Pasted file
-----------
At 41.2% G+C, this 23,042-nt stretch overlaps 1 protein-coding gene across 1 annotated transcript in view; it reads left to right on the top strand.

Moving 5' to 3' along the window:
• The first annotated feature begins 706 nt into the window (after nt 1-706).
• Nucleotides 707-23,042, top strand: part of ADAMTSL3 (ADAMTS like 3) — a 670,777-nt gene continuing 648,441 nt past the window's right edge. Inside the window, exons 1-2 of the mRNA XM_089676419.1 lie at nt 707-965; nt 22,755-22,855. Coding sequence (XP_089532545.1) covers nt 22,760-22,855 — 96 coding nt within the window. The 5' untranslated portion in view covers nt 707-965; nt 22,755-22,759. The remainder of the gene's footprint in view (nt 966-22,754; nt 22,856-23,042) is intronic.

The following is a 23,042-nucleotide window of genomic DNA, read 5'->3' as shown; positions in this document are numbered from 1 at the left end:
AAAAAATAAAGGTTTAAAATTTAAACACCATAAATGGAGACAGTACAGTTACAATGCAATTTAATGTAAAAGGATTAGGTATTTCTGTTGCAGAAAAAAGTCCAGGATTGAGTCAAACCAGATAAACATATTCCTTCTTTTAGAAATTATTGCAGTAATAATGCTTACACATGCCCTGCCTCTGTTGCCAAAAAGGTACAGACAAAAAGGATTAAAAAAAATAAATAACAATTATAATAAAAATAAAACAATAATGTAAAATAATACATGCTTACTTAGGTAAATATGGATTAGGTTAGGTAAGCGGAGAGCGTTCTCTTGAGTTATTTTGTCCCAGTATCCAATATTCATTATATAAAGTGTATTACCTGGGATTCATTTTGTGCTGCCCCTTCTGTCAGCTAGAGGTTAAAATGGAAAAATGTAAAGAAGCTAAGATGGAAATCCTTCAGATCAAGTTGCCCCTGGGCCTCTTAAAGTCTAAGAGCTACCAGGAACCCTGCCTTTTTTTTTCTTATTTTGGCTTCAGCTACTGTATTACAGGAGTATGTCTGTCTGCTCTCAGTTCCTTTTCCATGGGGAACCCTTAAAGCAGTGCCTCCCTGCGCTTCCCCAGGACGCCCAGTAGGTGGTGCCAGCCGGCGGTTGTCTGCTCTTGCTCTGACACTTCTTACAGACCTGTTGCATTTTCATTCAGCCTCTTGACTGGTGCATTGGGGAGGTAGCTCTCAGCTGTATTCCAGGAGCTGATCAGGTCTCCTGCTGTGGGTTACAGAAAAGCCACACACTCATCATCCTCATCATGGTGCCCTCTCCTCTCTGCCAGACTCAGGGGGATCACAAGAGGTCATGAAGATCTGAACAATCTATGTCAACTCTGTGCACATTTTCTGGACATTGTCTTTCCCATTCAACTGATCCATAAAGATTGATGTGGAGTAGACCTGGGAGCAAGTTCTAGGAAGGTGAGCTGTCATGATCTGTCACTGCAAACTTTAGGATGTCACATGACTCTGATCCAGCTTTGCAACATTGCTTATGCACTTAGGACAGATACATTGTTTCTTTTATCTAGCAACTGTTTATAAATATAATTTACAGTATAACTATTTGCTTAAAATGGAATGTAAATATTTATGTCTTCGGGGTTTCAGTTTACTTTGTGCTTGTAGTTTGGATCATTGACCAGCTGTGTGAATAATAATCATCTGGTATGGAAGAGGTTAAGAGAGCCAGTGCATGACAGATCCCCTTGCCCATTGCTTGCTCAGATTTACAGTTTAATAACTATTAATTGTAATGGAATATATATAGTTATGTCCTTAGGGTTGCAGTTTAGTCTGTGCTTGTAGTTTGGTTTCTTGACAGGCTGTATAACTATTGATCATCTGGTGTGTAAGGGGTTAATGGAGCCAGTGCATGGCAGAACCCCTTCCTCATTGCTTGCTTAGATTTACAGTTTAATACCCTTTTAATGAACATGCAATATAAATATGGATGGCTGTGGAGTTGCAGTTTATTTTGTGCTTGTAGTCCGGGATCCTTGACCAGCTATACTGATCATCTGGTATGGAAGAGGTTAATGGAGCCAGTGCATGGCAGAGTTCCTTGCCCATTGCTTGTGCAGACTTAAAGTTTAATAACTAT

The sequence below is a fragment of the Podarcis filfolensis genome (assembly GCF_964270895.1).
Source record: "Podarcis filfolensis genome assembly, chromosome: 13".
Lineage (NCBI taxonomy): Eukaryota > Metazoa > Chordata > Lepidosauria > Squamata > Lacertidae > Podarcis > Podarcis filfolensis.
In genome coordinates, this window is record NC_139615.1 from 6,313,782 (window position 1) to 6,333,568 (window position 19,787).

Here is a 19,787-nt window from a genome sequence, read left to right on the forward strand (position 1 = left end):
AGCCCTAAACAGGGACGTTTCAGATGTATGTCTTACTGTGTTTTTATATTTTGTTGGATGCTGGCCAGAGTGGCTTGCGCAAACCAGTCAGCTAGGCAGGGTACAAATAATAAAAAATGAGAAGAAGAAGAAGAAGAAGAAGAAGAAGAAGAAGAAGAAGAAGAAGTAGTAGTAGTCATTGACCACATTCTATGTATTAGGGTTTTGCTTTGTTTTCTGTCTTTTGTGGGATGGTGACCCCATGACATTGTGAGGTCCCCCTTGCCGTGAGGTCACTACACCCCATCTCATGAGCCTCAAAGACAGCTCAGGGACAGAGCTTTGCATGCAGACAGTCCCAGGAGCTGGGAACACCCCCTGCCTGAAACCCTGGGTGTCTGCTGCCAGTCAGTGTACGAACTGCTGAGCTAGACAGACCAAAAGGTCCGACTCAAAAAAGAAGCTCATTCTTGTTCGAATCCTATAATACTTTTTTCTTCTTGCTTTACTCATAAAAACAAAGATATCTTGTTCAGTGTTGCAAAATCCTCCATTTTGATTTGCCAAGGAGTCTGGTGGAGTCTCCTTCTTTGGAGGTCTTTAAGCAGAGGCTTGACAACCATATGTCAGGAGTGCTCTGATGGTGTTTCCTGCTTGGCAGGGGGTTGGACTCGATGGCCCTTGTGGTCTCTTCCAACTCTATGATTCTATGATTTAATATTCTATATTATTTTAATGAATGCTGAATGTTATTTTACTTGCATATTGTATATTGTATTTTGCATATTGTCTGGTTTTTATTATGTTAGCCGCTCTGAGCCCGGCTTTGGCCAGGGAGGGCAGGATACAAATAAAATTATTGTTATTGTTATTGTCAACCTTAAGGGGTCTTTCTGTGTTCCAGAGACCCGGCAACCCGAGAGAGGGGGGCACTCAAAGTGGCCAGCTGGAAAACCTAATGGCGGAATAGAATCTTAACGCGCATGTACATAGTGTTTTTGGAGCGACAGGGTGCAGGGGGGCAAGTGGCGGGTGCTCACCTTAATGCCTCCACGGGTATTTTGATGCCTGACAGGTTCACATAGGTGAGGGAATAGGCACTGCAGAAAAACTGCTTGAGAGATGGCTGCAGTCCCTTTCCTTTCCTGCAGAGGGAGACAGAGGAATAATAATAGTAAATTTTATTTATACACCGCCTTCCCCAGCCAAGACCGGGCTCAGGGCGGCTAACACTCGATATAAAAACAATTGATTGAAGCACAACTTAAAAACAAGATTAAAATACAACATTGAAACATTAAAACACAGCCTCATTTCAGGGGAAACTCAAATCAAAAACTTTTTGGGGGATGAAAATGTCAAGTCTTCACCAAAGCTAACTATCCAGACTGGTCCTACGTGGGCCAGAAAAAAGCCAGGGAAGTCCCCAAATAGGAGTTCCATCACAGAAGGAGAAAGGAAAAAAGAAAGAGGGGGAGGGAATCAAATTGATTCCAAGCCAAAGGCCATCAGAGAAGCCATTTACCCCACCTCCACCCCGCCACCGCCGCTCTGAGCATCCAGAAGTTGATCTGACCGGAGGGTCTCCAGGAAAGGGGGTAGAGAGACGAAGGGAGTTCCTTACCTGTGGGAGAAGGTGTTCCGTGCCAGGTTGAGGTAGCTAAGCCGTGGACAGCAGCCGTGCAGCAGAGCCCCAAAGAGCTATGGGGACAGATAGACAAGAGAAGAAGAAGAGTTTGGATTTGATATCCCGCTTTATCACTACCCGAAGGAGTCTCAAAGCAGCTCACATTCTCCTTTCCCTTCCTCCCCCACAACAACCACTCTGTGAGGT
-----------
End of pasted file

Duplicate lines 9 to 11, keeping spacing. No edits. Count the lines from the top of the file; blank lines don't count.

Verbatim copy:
Lineage (NCBI taxonomy): Eukaryota > Metazoa > Chordata > Lepidosauria > Squamata > Lacertidae > Podarcis > Podarcis filfolensis.
In genome coordinates, this window is record NC_139615.1 from 6,313,782 (window position 1) to 6,333,568 (window position 19,787).

Here is a 19,787-nt window from a genome sequence, read left to right on the forward strand (position 1 = left end):